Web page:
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Strangulation Law

Strangulation is one of the most lethal forms of domestic violence.

Abusers often use non-fatal strangulation as a tactic to terrorize and control their victims by holding over them the literal power of life and death. Research into domestic violence fatalities shows that an abuser’s attempt to strangle the victim can be a dramatic predictor of future lethality in intimate partner violence cases.

Section 2718 amends Title 18 of the crimes code and allows defendants to be charged with the crime of strangulation – as well as felony charges in domestic violence cases.

The law states that a person commits the offense of strangulation; if the person knowingly or intentionally impedes the breathing or circulation of the blood of another person by applying pressure to the throat or neck, or blocking the nose and the mouth of the person.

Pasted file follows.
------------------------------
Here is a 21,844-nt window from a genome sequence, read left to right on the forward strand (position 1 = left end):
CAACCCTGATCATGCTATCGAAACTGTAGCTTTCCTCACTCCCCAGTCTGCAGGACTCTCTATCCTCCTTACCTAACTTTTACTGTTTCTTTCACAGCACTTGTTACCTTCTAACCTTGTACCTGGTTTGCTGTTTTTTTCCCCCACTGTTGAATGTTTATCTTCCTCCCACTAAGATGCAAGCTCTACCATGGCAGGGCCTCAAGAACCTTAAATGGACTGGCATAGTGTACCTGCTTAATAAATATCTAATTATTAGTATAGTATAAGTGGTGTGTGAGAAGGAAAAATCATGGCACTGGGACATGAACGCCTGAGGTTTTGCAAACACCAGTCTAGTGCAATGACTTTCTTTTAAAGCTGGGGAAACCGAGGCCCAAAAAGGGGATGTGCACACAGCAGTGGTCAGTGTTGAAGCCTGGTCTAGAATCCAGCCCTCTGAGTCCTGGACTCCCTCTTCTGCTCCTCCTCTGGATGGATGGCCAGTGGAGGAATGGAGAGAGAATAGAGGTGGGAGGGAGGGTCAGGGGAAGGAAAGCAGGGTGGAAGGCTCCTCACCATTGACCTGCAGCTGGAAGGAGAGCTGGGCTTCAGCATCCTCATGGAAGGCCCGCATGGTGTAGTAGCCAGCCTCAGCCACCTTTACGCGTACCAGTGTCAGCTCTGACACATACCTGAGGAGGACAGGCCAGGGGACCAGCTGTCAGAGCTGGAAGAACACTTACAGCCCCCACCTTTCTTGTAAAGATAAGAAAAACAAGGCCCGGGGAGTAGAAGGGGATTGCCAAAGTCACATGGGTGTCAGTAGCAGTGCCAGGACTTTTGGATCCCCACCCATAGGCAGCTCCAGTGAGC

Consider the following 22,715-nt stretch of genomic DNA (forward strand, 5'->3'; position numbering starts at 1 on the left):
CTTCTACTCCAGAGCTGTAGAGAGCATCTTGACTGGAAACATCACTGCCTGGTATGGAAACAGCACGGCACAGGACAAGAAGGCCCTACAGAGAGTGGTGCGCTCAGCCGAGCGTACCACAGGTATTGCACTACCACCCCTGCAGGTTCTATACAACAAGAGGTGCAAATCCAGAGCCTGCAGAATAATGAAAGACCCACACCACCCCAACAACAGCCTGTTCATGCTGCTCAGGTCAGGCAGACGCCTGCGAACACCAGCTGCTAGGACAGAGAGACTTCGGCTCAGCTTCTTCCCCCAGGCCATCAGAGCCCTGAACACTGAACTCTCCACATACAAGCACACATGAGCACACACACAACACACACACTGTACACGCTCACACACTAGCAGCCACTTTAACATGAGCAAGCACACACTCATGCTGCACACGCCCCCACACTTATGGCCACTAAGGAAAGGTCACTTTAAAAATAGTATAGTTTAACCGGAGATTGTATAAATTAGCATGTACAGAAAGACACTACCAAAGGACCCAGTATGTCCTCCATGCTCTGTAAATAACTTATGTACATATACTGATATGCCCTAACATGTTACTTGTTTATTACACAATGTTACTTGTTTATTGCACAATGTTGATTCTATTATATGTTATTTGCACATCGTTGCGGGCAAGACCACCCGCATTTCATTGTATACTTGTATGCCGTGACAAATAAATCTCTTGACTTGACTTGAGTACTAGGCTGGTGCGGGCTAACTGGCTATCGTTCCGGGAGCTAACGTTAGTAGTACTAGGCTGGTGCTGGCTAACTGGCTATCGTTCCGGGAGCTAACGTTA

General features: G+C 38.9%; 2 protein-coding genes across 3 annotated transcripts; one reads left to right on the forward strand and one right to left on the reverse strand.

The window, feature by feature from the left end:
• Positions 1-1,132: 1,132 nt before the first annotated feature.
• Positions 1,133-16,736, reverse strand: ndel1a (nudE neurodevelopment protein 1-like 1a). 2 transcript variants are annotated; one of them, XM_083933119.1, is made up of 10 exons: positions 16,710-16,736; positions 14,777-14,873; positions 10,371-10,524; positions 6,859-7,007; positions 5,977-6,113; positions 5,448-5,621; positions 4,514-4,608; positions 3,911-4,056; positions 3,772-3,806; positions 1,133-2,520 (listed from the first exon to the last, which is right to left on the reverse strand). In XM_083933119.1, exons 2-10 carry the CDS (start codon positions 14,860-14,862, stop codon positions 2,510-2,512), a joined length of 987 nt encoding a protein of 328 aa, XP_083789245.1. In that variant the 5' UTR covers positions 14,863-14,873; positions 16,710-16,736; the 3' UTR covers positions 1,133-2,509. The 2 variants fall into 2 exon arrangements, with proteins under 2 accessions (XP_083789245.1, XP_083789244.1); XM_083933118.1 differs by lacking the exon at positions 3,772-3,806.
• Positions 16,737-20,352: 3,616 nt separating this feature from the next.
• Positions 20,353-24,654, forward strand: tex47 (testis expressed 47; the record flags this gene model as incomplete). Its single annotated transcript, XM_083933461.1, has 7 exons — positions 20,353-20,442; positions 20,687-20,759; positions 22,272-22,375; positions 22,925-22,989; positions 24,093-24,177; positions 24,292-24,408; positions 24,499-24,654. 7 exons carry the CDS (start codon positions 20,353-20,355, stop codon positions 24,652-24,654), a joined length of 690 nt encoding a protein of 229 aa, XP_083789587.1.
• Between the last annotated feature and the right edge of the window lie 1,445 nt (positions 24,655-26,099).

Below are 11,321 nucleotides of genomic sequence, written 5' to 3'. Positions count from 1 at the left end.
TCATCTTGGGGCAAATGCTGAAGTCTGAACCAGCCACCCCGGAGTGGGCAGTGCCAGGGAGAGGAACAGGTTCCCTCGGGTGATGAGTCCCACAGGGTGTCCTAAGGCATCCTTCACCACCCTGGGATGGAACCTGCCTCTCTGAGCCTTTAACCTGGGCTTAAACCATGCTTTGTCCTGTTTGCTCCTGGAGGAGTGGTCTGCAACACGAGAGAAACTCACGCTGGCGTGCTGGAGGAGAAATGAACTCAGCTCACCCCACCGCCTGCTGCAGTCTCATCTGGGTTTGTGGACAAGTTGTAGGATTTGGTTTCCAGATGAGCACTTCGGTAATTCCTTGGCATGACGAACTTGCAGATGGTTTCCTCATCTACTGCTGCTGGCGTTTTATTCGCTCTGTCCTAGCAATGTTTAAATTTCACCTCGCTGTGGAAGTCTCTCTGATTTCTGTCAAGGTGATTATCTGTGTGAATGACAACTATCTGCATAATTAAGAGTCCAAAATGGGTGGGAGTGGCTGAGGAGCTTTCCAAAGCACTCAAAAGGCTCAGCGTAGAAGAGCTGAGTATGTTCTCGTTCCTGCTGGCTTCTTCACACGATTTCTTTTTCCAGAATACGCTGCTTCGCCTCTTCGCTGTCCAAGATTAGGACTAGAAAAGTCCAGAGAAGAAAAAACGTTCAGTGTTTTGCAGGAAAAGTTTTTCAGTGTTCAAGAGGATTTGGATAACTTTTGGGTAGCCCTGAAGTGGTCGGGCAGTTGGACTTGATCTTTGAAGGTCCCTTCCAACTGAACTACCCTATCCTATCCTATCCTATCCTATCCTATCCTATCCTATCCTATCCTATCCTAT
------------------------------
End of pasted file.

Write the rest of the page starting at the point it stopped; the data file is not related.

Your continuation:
The law also explicitly states that infliction of physical injury to a victim is not an element of the offense. This means the person who is strangled does not have to have a physical injury in order for the defendant to be charged with the crime of strangulation.